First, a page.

Did Markets/Traders Overreact to Fed Chairwoman's Yellen's Comments?

March 20, 2014 05:05 AM
 
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via a special arrangement with Informa Economics, Inc.

Veteran Fed watchers say yes, but note Yellen should have been more cautious in interest-rate hike timing


NOTE: This column is copyrighted material, therefore reproduction or retransmission is prohibited under U.S. copyright laws.


Some Fed watchers say traders overreacted to Fed Chairwoman's Yellen's comments during her press event on Wednesday. Still, her comments about the central bank's outlook for short-term interest rates rattled markets on Wednesday.

The Fed said intends to keep short-term rates near zero into next year, but some observers saw signs that rate increases might come a bit sooner and could be more aggressive than expected. But the Fed's official policy statement noted continued low rates far into the future and Yellen played down rate-increase expectations.

Yellen suggested that interest-rate increases might come about six months after the bond-buying program ends — a conclusion that could come this fall. But she noted many caveats.

The Fed pulled back to $55 billion from $65 billion its monthly bond-buying program. It was the third reduction in the bond purchases since December. The central bank also rewrote its guidance about the likely path of short-term interest rates, putting less weight on the unemployment rate as a signal for when rate increases will start. It said instead that the Fed would look at a broad range of economic indicators in deciding when to start raising short-term rates from near zero, where they have been since December 2008.

The Fed said it would be watching a "wide range of information," including measures of job market conditions, inflation and financial market developments. Yellen mentioned 10 different labor-market indicators she is watching.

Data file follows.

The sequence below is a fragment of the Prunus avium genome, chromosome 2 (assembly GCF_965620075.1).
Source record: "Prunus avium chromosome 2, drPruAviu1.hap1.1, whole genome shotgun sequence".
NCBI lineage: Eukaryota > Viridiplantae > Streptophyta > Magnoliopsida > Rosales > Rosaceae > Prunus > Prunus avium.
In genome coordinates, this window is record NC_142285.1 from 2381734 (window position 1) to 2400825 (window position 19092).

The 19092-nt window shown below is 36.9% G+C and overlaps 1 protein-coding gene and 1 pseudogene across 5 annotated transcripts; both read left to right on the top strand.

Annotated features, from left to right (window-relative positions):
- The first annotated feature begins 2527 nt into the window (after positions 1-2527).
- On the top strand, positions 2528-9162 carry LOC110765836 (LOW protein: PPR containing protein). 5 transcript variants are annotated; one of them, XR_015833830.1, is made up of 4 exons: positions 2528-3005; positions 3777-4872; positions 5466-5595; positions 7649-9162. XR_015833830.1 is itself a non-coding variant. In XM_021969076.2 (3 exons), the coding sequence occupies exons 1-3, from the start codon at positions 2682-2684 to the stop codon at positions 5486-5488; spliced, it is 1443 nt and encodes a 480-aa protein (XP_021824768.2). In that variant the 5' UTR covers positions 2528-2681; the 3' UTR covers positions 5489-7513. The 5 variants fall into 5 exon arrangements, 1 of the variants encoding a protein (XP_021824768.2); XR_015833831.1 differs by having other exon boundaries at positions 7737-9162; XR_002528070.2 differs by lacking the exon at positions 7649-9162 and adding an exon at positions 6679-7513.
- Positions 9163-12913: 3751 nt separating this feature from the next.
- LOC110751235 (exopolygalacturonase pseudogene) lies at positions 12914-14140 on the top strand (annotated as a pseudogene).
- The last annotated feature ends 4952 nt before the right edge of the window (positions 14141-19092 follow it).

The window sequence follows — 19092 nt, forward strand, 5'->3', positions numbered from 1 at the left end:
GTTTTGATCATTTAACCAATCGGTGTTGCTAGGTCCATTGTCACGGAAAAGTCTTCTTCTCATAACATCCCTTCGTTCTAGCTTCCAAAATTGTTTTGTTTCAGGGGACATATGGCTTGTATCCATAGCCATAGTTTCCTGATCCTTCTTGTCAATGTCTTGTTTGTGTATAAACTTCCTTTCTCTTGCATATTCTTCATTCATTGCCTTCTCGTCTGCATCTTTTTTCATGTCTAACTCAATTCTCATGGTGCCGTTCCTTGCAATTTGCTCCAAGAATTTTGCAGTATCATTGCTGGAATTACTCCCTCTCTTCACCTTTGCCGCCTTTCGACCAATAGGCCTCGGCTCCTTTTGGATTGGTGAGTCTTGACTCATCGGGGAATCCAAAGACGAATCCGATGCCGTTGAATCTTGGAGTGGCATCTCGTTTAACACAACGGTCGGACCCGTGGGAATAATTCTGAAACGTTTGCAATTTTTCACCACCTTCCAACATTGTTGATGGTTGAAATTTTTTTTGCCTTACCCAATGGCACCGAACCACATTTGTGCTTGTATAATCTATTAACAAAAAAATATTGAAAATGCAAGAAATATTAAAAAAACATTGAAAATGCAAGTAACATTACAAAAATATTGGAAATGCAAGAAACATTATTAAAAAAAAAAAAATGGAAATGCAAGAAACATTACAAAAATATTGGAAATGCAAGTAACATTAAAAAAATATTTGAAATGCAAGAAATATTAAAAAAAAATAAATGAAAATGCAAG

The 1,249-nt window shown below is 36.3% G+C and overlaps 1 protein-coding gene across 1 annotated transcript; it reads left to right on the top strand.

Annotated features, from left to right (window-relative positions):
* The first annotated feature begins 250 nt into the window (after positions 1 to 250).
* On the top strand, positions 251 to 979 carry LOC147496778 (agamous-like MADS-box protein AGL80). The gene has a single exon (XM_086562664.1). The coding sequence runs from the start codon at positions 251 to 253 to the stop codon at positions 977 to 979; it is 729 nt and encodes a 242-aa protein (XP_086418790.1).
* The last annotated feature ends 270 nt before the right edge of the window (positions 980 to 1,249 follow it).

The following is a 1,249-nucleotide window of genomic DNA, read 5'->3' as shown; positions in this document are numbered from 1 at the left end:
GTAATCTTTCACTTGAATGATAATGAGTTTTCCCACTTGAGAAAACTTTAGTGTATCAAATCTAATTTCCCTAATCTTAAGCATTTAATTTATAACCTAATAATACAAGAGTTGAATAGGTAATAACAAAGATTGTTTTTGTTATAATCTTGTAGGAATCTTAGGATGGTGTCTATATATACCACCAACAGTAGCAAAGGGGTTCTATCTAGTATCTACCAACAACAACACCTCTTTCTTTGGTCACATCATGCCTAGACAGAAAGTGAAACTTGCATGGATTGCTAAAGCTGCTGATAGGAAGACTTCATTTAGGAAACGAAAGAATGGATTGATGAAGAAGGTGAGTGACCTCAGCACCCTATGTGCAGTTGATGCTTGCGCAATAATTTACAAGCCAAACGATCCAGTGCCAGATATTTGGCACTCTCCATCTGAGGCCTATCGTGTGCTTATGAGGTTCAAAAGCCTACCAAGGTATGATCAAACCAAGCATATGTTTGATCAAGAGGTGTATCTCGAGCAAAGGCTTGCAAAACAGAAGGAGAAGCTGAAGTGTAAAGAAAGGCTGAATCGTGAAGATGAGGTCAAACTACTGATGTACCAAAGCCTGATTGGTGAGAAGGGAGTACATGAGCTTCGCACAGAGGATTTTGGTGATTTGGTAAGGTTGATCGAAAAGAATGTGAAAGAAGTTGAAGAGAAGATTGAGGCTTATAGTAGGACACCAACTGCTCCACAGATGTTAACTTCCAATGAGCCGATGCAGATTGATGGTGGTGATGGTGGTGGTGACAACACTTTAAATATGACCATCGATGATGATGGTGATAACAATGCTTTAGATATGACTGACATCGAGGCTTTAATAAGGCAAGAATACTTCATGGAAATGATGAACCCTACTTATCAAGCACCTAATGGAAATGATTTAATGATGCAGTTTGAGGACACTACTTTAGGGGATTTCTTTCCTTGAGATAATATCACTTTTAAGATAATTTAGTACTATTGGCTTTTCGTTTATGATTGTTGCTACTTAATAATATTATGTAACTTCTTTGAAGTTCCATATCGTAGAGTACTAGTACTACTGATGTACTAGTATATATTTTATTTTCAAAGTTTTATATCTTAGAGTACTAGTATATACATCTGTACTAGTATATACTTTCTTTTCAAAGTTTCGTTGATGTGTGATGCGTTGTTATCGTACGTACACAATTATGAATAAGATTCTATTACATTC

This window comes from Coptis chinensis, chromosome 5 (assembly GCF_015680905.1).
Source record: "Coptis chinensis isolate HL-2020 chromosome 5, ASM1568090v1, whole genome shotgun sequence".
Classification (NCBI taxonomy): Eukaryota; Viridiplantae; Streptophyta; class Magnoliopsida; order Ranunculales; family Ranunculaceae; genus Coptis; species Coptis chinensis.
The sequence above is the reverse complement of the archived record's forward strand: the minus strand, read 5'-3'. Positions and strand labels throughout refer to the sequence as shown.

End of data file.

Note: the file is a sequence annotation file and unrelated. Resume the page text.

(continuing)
Also, the Fed's official policy statement included a new line noting that officials expect to keep rates lower than normal even after inflation and employment return to their longer-run trends.


Comments: Of note, the policy statement said the Fed's stance on interest rates hadn't changed. Still, Fed watchers said Yellen should not have put a timeline out there at all, and that she should have just said any increase in interest rates will be dictated by economic performance,


Low US inflation a key Federal Reserve barometer. The Federal Reserve's preferred gauge of inflation, known as the personal consumption expenditures deflator, has been below the central bank's 2 percent goal for 21 consecutive months and was at 1.2 percent in January from a year earlier. The index has fallen below 1 percent three times in the past year and has never exceeded 1.5 percent. The last time inflation based on the Fed's measure was so low during an expansion was in 1998.


 

NOTE: This column is copyrighted material, therefore reproduction or retransmission is prohibited under U.S. copyright laws.


 


 

 

 

 

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